Architecture: Presence, Language and Place

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Random House Incorporated, 2000 - Architecture - 370 pages
Through an original reflection on the history of architecture and modern building practices Norberg-Schulz analyses man's capacity to perceive, experience and inhabit space. From this theoretical standpoint he seeks to establish a link between modern architecture and reality as a source of inspiration. The volume is a valid instrument that permits the reader to interpret and compare modes considered central to modern design: the relationship between man and space (presence), design and its instruments (language) and architecture in its relationship to the landscape (place). Numerous examples of modern and ancient architecture and urban and landscape systems (Paris, Urbino, Jerusalem) strengthen and exemplify the theoretical notions, further supplementing them with a rich collection of images.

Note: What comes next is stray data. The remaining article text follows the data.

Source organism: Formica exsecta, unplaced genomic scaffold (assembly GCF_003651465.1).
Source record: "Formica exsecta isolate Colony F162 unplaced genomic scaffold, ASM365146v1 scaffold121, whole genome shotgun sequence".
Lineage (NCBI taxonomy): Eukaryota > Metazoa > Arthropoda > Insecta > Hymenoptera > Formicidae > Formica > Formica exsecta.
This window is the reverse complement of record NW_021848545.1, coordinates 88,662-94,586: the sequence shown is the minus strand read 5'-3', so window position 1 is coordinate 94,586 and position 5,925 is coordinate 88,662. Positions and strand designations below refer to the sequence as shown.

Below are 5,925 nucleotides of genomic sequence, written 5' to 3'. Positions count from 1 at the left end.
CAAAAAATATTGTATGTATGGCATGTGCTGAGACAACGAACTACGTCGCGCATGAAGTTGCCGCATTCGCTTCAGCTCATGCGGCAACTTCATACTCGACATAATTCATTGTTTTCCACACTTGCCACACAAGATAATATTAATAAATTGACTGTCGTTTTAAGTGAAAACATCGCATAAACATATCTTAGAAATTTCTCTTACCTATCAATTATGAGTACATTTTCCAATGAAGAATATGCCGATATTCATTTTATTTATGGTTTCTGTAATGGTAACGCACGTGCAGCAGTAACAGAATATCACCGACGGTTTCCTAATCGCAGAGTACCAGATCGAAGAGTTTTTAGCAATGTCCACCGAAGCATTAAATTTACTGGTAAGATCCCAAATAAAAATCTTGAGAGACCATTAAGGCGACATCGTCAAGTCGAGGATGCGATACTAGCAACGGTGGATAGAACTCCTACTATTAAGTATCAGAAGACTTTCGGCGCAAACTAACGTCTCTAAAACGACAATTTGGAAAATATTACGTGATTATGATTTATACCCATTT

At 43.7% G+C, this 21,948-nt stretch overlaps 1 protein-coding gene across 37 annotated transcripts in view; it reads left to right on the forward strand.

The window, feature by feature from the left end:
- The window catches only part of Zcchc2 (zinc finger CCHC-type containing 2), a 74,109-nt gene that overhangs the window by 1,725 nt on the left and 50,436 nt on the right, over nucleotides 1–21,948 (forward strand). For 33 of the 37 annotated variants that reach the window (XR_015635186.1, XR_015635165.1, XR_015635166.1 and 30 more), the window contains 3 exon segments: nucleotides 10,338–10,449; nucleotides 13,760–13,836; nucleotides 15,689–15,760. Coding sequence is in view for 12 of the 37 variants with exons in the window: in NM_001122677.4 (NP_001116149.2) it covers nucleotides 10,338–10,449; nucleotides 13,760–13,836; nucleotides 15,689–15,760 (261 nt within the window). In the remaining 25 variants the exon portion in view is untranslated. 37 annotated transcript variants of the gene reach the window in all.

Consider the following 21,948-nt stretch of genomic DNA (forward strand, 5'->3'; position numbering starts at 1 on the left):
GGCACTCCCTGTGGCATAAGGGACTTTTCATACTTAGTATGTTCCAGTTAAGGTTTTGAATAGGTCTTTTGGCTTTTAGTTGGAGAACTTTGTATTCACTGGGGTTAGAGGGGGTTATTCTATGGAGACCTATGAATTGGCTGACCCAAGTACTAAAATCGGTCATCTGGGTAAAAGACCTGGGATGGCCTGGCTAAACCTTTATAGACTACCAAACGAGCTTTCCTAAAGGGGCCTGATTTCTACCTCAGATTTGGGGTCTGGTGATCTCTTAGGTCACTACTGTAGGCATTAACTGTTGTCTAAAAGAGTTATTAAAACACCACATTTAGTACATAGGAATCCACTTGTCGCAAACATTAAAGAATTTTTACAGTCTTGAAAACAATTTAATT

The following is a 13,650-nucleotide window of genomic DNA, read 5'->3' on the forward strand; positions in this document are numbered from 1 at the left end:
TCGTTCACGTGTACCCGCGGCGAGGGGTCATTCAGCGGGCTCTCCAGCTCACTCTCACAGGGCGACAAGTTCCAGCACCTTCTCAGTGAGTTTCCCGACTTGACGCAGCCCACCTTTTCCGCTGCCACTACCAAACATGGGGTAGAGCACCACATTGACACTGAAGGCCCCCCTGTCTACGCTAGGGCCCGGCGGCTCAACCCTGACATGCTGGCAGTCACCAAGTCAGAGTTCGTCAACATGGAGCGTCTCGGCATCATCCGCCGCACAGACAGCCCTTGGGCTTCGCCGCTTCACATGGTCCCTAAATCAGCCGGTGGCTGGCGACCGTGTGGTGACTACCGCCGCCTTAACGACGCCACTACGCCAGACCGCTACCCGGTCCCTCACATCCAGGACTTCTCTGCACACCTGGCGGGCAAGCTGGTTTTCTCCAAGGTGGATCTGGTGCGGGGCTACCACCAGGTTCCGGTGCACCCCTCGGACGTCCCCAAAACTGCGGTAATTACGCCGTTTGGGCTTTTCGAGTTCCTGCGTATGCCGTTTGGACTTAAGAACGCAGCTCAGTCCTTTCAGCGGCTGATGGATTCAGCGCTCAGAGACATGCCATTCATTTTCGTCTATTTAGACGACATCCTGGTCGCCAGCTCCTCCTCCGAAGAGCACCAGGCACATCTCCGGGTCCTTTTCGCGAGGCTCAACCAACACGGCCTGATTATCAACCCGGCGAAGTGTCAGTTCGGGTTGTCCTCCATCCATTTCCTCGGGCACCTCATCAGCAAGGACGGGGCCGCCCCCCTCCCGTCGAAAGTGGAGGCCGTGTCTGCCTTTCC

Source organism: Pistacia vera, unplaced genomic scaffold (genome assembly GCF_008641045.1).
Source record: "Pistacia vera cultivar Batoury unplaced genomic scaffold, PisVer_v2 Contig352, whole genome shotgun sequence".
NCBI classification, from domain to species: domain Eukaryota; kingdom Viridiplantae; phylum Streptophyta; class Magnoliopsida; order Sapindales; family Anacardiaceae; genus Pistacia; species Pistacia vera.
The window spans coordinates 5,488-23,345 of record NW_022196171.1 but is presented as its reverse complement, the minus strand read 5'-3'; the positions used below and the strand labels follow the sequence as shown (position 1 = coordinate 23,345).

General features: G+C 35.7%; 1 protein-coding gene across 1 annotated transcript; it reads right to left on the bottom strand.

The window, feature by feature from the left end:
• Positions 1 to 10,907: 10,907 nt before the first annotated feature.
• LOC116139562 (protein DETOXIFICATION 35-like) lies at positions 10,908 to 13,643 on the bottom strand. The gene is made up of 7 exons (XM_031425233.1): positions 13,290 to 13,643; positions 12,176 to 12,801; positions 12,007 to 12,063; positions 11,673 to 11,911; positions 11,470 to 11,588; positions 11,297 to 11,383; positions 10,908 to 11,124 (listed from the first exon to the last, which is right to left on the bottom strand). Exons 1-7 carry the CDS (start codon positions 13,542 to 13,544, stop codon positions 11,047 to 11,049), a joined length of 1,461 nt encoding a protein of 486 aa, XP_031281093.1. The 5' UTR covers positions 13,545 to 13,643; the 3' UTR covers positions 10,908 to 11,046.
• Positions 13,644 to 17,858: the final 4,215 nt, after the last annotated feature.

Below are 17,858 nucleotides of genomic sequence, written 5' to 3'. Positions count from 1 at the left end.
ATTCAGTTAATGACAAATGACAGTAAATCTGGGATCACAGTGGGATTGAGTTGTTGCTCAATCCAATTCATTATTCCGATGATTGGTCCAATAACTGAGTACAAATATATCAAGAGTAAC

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About the author (2000)

Norberg-Schulz took a degree in architecture at the Zurich Polytechnic in 1949. He studied the history of architecture at Harvard University and in Rome (history of architecture and technology of construction with Pier Luigi Nervi), becoming a professor in 1964. He participated in the Norwegian CIAM group in 1950; other members included Sverre Fehn and Jorn Utzon. Beginning 1966 he was a professor of architecture in the Department of Architecture at Oslo. He was awarded a degree ad honorem at Hanover in 1978, and the Gold Medal of the French Academy of Architecture.

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